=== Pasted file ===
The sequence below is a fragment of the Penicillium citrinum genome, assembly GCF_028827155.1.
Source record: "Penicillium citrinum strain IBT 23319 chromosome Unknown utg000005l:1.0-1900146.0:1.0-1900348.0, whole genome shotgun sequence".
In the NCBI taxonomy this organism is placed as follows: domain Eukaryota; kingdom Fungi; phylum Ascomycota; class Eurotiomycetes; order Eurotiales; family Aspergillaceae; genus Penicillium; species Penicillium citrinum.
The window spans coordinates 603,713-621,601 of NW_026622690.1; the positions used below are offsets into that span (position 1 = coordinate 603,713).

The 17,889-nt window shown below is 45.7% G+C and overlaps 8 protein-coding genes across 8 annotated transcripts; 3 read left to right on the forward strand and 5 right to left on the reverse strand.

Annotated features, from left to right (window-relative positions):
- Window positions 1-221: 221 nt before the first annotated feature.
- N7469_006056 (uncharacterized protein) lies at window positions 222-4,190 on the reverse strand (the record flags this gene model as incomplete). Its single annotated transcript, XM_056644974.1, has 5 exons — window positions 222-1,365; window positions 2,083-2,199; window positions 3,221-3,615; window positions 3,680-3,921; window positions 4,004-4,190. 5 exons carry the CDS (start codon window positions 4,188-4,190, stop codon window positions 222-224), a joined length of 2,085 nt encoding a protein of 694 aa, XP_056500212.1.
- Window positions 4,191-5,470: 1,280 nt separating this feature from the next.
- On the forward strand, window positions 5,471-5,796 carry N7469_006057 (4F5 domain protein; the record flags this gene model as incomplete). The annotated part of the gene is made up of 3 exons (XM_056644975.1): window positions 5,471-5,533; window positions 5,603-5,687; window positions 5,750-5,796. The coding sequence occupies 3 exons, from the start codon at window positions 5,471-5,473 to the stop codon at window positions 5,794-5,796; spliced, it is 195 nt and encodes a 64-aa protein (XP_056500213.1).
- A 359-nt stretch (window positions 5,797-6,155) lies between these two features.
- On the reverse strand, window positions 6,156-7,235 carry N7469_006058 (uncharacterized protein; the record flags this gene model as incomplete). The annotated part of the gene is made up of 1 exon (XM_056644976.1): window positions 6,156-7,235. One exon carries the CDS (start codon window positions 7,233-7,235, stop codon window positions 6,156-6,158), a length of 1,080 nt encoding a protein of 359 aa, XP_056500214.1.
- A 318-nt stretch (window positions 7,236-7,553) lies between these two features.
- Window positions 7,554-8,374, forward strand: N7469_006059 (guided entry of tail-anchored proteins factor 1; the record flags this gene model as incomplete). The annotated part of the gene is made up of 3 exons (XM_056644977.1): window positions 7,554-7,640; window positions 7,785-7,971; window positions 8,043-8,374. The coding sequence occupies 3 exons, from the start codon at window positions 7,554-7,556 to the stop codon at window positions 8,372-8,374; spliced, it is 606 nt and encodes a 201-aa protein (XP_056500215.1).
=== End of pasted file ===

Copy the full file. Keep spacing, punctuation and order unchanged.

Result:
The sequence below is a fragment of the Penicillium citrinum genome, assembly GCF_028827155.1.
Source record: "Penicillium citrinum strain IBT 23319 chromosome Unknown utg000005l:1.0-1900146.0:1.0-1900348.0, whole genome shotgun sequence".
In the NCBI taxonomy this organism is placed as follows: domain Eukaryota; kingdom Fungi; phylum Ascomycota; class Eurotiomycetes; order Eurotiales; family Aspergillaceae; genus Penicillium; species Penicillium citrinum.
The window spans coordinates 603,713-621,601 of NW_026622690.1; the positions used below are offsets into that span (position 1 = coordinate 603,713).

The 17,889-nt window shown below is 45.7% G+C and overlaps 8 protein-coding genes across 8 annotated transcripts; 3 read left to right on the forward strand and 5 right to left on the reverse strand.

Annotated features, from left to right (window-relative positions):
- Window positions 1-221: 221 nt before the first annotated feature.
- N7469_006056 (uncharacterized protein) lies at window positions 222-4,190 on the reverse strand (the record flags this gene model as incomplete). Its single annotated transcript, XM_056644974.1, has 5 exons — window positions 222-1,365; window positions 2,083-2,199; window positions 3,221-3,615; window positions 3,680-3,921; window positions 4,004-4,190. 5 exons carry the CDS (start codon window positions 4,188-4,190, stop codon window positions 222-224), a joined length of 2,085 nt encoding a protein of 694 aa, XP_056500212.1.
- Window positions 4,191-5,470: 1,280 nt separating this feature from the next.
- On the forward strand, window positions 5,471-5,796 carry N7469_006057 (4F5 domain protein; the record flags this gene model as incomplete). The annotated part of the gene is made up of 3 exons (XM_056644975.1): window positions 5,471-5,533; window positions 5,603-5,687; window positions 5,750-5,796. The coding sequence occupies 3 exons, from the start codon at window positions 5,471-5,473 to the stop codon at window positions 5,794-5,796; spliced, it is 195 nt and encodes a 64-aa protein (XP_056500213.1).
- A 359-nt stretch (window positions 5,797-6,155) lies between these two features.
- On the reverse strand, window positions 6,156-7,235 carry N7469_006058 (uncharacterized protein; the record flags this gene model as incomplete). The annotated part of the gene is made up of 1 exon (XM_056644976.1): window positions 6,156-7,235. One exon carries the CDS (start codon window positions 7,233-7,235, stop codon window positions 6,156-6,158), a length of 1,080 nt encoding a protein of 359 aa, XP_056500214.1.
- A 318-nt stretch (window positions 7,236-7,553) lies between these two features.
- Window positions 7,554-8,374, forward strand: N7469_006059 (guided entry of tail-anchored proteins factor 1; the record flags this gene model as incomplete). The annotated part of the gene is made up of 3 exons (XM_056644977.1): window positions 7,554-7,640; window positions 7,785-7,971; window positions 8,043-8,374. The coding sequence occupies 3 exons, from the start codon at window positions 7,554-7,556 to the stop codon at window positions 8,372-8,374; spliced, it is 606 nt and encodes a 201-aa protein (XP_056500215.1).